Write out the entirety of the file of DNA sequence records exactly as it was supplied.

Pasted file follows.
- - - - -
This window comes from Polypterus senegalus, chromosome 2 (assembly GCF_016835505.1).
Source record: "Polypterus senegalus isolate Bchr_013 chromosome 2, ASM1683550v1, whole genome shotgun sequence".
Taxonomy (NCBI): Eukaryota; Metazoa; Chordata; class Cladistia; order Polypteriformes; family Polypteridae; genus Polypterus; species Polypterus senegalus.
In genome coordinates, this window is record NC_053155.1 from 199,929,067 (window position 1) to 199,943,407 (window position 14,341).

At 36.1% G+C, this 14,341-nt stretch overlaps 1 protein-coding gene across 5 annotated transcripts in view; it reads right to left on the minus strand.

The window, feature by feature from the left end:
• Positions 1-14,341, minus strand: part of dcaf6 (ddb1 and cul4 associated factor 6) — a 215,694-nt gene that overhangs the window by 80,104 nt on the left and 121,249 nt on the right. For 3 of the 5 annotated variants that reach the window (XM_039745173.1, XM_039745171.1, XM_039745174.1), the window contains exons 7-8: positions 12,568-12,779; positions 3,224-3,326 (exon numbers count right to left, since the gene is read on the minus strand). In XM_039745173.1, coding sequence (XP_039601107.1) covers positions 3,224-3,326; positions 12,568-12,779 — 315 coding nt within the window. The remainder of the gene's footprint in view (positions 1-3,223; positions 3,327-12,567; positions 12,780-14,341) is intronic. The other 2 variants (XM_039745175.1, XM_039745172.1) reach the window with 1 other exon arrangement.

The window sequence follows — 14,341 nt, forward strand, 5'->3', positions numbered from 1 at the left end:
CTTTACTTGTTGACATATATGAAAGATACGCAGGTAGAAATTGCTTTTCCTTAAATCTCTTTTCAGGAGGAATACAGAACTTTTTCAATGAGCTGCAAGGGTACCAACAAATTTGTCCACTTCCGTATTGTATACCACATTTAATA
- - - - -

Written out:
This window comes from Polypterus senegalus, chromosome 2 (assembly GCF_016835505.1).
Source record: "Polypterus senegalus isolate Bchr_013 chromosome 2, ASM1683550v1, whole genome shotgun sequence".
Taxonomy (NCBI): Eukaryota; Metazoa; Chordata; class Cladistia; order Polypteriformes; family Polypteridae; genus Polypterus; species Polypterus senegalus.
In genome coordinates, this window is record NC_053155.1 from 199,929,067 (window position 1) to 199,943,407 (window position 14,341).

At 36.1% G+C, this 14,341-nt stretch overlaps 1 protein-coding gene across 5 annotated transcripts in view; it reads right to left on the minus strand.

The window, feature by feature from the left end:
• Positions 1-14,341, minus strand: part of dcaf6 (ddb1 and cul4 associated factor 6) — a 215,694-nt gene that overhangs the window by 80,104 nt on the left and 121,249 nt on the right. For 3 of the 5 annotated variants that reach the window (XM_039745173.1, XM_039745171.1, XM_039745174.1), the window contains exons 7-8: positions 12,568-12,779; positions 3,224-3,326 (exon numbers count right to left, since the gene is read on the minus strand). In XM_039745173.1, coding sequence (XP_039601107.1) covers positions 3,224-3,326; positions 12,568-12,779 — 315 coding nt within the window. The remainder of the gene's footprint in view (positions 1-3,223; positions 3,327-12,567; positions 12,780-14,341) is intronic. The other 2 variants (XM_039745175.1, XM_039745172.1) reach the window with 1 other exon arrangement.

The window sequence follows — 14,341 nt, forward strand, 5'->3', positions numbered from 1 at the left end:
CTTTACTTGTTGACATATATGAAAGATACGCAGGTAGAAATTGCTTTTCCTTAAATCTCTTTTCAGGAGGAATACAGAACTTTTTCAATGAGCTGCAAGGGTACCAACAAATTTGTCCACTTCCGTATTGTATACCACATTTAATA